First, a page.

The partnership has become so cherished on both sides
that the Ocean Institute, thanks to a generous donor gift, is bringing the program
to CHOC’s MHIC twice per month in 2020.
With an aim of addressing a critical and unmet need in rare
disease research, CHOC Children’s will advance rare disease genome editing
therapeutics, thanks to a $1 million grant from The Larry and Helen Hoag
The funding will help form CHOC Children’s Center for
Advancing Rare disease Editing (CARE), allowing researchers to further their
work to use genome editing to rapidly generate, characterize and treat
preclinical models of rare disorders with known pathogenic mutations.
Genome editing therapy has the potential to permanently
correct underlying pathogenic mutations in patients with some rare diseases.
This treatment addresses the root cause of the disorder, eliminating the need
for more standard therapies like enzyme replacement and stem cell
transplantation that often require repeated treatments.
“CHOC is at the forefront of operating at the interface of
translational research and clinical care of rare disorders,” said Brent
Dethlefs, executive director of the CHOC
Children’s Research Institute. “Our ultimate goal is to provide patients
with rare diseases with an objective, rigorous assessment of whether genome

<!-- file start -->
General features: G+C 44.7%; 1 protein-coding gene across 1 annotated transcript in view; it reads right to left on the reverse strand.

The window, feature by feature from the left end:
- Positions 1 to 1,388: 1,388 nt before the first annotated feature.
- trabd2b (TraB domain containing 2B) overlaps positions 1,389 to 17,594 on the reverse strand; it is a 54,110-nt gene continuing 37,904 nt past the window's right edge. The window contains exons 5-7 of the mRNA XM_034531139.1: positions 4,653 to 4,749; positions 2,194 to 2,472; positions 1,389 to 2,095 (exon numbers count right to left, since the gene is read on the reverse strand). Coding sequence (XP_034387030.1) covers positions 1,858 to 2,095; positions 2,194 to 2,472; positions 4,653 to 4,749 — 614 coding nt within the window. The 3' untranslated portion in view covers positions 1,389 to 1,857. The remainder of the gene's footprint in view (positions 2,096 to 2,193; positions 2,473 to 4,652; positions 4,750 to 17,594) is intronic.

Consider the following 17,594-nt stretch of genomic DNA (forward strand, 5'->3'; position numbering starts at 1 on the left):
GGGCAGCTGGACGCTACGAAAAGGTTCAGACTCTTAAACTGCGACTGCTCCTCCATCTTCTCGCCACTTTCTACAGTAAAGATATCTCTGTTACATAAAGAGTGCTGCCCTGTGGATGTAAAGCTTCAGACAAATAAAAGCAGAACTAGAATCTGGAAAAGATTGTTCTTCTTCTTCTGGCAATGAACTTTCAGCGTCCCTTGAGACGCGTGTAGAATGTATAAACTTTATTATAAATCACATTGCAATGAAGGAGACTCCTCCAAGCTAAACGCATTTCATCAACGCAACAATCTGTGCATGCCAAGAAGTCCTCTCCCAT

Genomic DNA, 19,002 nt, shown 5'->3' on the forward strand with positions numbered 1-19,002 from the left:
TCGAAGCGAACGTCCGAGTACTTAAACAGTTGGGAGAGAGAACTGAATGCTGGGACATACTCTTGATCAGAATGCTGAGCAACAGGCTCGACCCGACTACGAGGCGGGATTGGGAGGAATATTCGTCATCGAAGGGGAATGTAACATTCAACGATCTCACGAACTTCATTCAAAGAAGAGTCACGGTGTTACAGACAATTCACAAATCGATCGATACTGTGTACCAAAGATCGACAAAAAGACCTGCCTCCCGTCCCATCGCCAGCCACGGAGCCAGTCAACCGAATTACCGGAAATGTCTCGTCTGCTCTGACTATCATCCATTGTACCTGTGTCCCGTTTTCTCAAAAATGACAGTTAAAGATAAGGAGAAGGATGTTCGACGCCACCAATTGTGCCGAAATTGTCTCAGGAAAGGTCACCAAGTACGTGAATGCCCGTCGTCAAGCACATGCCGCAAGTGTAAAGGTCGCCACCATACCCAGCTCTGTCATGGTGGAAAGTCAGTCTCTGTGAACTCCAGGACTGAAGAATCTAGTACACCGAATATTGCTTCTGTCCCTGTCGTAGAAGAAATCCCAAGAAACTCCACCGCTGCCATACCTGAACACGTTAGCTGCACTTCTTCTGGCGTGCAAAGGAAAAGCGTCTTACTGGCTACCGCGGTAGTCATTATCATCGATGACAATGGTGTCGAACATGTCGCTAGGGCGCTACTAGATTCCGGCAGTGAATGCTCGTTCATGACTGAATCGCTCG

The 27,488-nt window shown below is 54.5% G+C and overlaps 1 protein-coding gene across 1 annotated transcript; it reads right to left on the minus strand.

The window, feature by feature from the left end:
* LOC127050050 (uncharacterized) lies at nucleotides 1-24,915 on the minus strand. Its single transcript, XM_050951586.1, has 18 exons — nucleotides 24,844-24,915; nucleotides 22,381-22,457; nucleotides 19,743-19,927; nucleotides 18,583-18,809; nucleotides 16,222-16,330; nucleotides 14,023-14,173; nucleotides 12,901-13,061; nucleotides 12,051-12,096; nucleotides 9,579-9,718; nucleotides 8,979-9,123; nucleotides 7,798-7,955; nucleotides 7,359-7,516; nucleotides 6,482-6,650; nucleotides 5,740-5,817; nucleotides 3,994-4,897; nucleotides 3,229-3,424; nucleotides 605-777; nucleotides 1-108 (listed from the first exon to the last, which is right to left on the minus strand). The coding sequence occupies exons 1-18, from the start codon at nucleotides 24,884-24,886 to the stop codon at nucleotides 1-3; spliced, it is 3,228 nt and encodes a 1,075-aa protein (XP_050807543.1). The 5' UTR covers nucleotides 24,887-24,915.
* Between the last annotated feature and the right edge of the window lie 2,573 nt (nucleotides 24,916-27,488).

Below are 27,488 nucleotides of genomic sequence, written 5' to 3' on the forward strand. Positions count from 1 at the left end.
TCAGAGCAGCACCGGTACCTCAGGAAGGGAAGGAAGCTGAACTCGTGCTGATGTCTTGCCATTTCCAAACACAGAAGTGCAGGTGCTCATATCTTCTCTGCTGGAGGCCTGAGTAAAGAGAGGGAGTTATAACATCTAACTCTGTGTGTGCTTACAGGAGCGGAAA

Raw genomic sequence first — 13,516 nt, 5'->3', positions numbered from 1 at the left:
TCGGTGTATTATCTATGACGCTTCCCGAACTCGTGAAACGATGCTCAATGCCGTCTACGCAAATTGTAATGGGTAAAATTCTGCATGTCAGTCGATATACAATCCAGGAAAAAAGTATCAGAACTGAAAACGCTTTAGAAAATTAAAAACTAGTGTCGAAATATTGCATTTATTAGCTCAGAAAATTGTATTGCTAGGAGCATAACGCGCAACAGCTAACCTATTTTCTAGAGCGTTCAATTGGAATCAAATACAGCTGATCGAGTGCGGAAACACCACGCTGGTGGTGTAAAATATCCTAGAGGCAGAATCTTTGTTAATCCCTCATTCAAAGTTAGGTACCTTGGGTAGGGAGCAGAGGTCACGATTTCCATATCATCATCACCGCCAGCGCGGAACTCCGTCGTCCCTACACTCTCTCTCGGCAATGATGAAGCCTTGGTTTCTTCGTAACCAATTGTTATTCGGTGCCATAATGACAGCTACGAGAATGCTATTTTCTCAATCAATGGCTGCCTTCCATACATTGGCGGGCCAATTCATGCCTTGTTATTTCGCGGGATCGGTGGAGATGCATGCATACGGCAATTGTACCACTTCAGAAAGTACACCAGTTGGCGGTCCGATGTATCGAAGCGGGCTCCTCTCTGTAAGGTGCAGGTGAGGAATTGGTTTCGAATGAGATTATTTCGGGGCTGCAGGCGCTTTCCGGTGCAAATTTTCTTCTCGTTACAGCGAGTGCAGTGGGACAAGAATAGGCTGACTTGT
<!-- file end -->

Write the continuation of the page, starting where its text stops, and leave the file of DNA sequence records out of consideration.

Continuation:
editing therapy has the potential to advance their current standard of care.”
The work will build upon CHOC’s existing successes in
developing preclinical models of rare diseases. For example, CHOC’s lysosomal
storage disorders research team has already generated the first preclinical
models of Pompe disease – a rare and fatal disorder that affects the heart and
muscles – that are suitable for genome editing therapy and exhibit molecular,
biochemical and functional analogy to patients with the severe infantile-onset
form of the disease.
“Given the success of this project, we have received
multiple inquiries from research colleagues seeking to collaborate and patient
advocacy groups hoping to generate additional preclinical models of rare
disease, but until now, we’ve never had the resources to participate,” CHOC
Jeffrey Huang said. “We believe that CARE has the potential for rapid
growth given the intrinsic scalability of genome editing as a strategy to
generate preclinical models and develop novel therapeutics.”
The Hoag Foundation funding complements a grant CARE
recently received from the CHOC Children’s Foundation’s One Wish Grants
awards. The grant awards unrestricted funds to outstanding ideas that drive
advancement toward CHOC’s strategic goals.
The mission of The Larry and Helen Hoag Foundation is to educate, empower and create greater opportunity for at-risk children to become independent, productive and contributing members of society; support medical research and technology to enhance the health and well-being of children; and support such other compelling purposes that will enhance the quality of life for residents in Southern California.